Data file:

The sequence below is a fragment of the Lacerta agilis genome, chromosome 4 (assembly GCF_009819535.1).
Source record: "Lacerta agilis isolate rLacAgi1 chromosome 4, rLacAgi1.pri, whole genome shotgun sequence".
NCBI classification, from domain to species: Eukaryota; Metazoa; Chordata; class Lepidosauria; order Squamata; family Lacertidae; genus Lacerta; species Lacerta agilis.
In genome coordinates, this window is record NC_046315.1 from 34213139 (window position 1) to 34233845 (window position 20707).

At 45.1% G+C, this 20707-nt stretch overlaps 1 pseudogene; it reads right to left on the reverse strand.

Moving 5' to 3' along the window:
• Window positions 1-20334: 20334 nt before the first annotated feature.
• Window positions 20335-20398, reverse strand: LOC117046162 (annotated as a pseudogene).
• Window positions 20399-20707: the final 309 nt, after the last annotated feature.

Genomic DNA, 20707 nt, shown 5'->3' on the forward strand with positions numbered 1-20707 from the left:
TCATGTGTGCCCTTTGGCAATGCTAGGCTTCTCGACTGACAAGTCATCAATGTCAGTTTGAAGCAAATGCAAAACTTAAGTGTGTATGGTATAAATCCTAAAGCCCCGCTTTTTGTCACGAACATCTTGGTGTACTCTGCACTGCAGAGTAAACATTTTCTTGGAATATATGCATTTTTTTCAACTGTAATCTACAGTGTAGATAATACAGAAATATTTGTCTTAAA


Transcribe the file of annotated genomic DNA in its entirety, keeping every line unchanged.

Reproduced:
The sequence below is a fragment of the Lacerta agilis genome, chromosome 4 (assembly GCF_009819535.1).
Source record: "Lacerta agilis isolate rLacAgi1 chromosome 4, rLacAgi1.pri, whole genome shotgun sequence".
NCBI classification, from domain to species: Eukaryota; Metazoa; Chordata; class Lepidosauria; order Squamata; family Lacertidae; genus Lacerta; species Lacerta agilis.
In genome coordinates, this window is record NC_046315.1 from 34213139 (window position 1) to 34233845 (window position 20707).

At 45.1% G+C, this 20707-nt stretch overlaps 1 pseudogene; it reads right to left on the reverse strand.

Moving 5' to 3' along the window:
• Window positions 1-20334: 20334 nt before the first annotated feature.
• Window positions 20335-20398, reverse strand: LOC117046162 (annotated as a pseudogene).
• Window positions 20399-20707: the final 309 nt, after the last annotated feature.

Genomic DNA, 20707 nt, shown 5'->3' on the forward strand with positions numbered 1-20707 from the left:
TCATGTGTGCCCTTTGGCAATGCTAGGCTTCTCGACTGACAAGTCATCAATGTCAGTTTGAAGCAAATGCAAAACTTAAGTGTGTATGGTATAAATCCTAAAGCCCCGCTTTTTGTCACGAACATCTTGGTGTACTCTGCACTGCAGAGTAAACATTTTCTTGGAATATATGCATTTTTTTCAACTGTAATCTACAGTGTAGATAATACAGAAATATTTGTCTTAAA